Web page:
WASHINGTON: Retired Gen. Philip Breedlove, just weeks after retiring as NATO’s Supreme Commander, Europe, urged the alliance to reopen “a line of communication” with the Kremlin. While Breedlove’s tenure as SACEUR was wracked by the annexation of Crimea, the invasion of eastern Ukraine, and NATO’s race to strengthen its defenses, his focus was not on building walls against Russia but, in a clear echo of Defense Secretary Ashton Carter — instead on opening doors to it.
“The first and foremost point is that…we have to, with purpose…set forth to establish a line of communications, ” Breedlove said at the Atlantic Council Wednesday afternoon. A starting point perhaps would be expanding on the existing process for managing incidents at sea, a proposal he made before retiring.
“We need to have meaningful dialogue,” he said. “The question is, is that dialogue possible by our government, or is that some sort of track two (i.e. unofficial channels) on steroids?”
Russia may well resist this outreach, Breedlove acknowledged, but we have to keep trying. “I may be frustrated and frustrating in the beginning, but we really, I don’t think, have any choice at this point,” he said. “We need to move out.”
With or — especially — without a formal line of communications, military preparations speak an implicit language all their own. So Breedlove urged NATO to calibrate its deterrent efforts carefully to avoid alarming a touchy Russia. For example, the massive Anakonda (Anaconda) wargames underway in Poland are technically a Polish-led multinational exercise — all of whose participants happen to be NATO members or partners — although, confusingly, a separate NATO event is also happening in parallel.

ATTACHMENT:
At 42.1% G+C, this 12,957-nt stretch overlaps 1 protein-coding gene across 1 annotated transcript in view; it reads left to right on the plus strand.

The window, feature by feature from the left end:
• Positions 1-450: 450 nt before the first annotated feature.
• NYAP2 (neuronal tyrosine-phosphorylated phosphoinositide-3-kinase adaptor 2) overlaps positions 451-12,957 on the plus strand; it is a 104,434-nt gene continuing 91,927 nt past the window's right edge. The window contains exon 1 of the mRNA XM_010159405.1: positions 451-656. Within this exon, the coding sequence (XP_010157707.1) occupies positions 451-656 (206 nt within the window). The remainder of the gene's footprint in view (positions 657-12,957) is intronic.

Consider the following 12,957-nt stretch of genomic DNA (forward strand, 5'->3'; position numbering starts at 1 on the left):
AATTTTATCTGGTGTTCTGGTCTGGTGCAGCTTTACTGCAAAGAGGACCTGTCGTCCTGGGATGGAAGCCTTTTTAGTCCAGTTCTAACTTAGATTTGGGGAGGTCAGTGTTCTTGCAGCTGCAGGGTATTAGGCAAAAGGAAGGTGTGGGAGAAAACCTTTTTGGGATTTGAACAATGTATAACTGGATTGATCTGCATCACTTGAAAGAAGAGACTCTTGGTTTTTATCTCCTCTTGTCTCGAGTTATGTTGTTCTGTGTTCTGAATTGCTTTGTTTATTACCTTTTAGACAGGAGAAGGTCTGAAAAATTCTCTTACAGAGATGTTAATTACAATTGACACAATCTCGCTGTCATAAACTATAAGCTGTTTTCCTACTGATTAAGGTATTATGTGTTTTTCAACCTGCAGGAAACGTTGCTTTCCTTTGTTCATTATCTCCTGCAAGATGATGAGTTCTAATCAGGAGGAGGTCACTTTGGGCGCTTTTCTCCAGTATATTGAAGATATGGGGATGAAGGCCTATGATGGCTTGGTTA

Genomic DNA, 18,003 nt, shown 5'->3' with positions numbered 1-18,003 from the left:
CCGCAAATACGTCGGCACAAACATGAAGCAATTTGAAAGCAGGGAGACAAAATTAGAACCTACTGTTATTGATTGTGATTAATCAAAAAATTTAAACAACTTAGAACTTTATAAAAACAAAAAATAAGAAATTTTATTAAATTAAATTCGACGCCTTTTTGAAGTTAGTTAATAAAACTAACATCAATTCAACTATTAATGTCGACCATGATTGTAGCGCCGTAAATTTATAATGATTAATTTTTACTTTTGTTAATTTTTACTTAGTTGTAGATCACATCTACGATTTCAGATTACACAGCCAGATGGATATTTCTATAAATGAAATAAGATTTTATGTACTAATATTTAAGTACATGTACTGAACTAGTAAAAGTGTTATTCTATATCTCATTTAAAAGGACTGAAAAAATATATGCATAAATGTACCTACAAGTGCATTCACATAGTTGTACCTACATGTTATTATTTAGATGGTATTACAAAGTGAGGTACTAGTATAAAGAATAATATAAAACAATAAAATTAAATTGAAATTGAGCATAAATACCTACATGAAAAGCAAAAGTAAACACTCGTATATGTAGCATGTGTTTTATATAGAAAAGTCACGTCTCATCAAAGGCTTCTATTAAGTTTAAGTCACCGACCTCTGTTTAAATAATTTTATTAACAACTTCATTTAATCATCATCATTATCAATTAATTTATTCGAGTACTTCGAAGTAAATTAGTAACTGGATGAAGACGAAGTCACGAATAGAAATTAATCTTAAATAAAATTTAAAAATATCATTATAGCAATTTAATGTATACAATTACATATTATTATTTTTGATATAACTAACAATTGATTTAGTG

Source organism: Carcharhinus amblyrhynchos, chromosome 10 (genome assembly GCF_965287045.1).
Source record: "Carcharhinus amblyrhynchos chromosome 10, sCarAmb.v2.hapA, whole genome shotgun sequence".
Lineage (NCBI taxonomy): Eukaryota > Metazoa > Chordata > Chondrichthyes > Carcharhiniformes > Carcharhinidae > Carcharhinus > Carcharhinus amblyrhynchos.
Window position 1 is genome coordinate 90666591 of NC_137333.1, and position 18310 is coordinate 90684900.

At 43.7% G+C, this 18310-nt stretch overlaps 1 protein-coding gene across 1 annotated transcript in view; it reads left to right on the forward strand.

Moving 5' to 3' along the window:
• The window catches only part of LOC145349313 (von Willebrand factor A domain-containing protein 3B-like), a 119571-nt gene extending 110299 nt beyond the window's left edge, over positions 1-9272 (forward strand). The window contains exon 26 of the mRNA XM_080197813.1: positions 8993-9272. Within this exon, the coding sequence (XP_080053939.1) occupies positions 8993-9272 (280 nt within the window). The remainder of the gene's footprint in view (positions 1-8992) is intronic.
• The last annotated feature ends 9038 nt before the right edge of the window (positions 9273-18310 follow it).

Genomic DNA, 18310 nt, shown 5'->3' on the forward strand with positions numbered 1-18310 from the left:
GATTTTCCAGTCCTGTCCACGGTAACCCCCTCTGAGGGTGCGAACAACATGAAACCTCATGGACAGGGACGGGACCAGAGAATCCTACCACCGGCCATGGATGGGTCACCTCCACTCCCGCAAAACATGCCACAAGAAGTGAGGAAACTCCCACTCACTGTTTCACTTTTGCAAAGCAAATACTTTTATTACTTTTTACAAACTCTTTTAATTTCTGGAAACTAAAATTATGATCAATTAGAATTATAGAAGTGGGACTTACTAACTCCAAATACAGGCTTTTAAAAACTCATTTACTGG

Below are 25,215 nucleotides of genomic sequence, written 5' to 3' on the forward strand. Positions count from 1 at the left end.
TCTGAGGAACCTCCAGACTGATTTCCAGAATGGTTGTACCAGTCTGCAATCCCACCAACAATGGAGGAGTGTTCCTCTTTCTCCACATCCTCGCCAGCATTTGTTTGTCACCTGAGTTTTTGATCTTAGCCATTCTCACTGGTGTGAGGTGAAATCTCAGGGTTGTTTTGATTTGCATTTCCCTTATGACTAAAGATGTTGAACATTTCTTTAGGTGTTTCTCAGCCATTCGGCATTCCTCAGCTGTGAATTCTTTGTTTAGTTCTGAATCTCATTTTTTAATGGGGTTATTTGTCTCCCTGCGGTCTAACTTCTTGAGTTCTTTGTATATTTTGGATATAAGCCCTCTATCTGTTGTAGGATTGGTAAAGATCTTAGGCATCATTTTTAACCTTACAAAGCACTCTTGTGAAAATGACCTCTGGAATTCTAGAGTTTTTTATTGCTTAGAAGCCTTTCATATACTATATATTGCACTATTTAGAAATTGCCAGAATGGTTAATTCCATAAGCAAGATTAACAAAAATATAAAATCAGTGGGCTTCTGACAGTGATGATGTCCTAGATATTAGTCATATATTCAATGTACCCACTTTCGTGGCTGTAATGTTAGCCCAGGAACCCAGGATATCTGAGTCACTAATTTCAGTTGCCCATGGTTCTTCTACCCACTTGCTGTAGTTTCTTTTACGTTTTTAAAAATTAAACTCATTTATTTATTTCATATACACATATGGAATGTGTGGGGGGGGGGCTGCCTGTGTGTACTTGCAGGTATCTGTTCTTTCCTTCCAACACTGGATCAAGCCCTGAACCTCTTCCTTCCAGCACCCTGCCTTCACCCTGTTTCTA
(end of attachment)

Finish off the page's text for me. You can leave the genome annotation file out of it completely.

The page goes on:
“The alliance took a decision not to connect the two to make it less — hopefully — less offensive to the Russians,” Breedlove said. “One can understand that the Russians don’t see the difference.”
Finally, preparing for the worst case, NATO needs to write its war plans with “off ramps” that allow the Russians to deescalate and disengage without feeling defeated. Otherwise, Breedlove warned, the danger is that current Russian doctrine — which Russian forces really do train to execute — prescribes tactical nuclear strikes in event of a conventional defeat.
The paradoxical Russian term for this idea translates as “escalate to deescalate”: In essence, hit the other guy so hard he sues for a ceasefire. The way to counter such a radioactive strategy, Breedlove seemed to say, is to find a way to stop aggression without punishing the aggressor too heavily in the process.
NATO needs a war plan, Breedlove said, “that demonstrates power, that demonstrates capability, but provides off-ramps so that both nations — (especially) the one that espouses using tactical nukes — sees an opportunity to in some way meet some of their objectives but begin to decelerate.”
Breedlove isn’t advocating appeasement: “I would just repeated what our president said at Wales (during the 2014 NATO summit). He was extremely clear that we will defend every inch of NATO territory.”
“Russia does understand power and strength and unity, and so those are good ingredients for beginning our path to –… you choose the word, whatever is we’re going to establish with Russia in the future,” Breedlove said. But in the long term, he said, “cooperation, partnership, you determine what that word is, at some point in the future we’re going to have to have (it) with Russia.”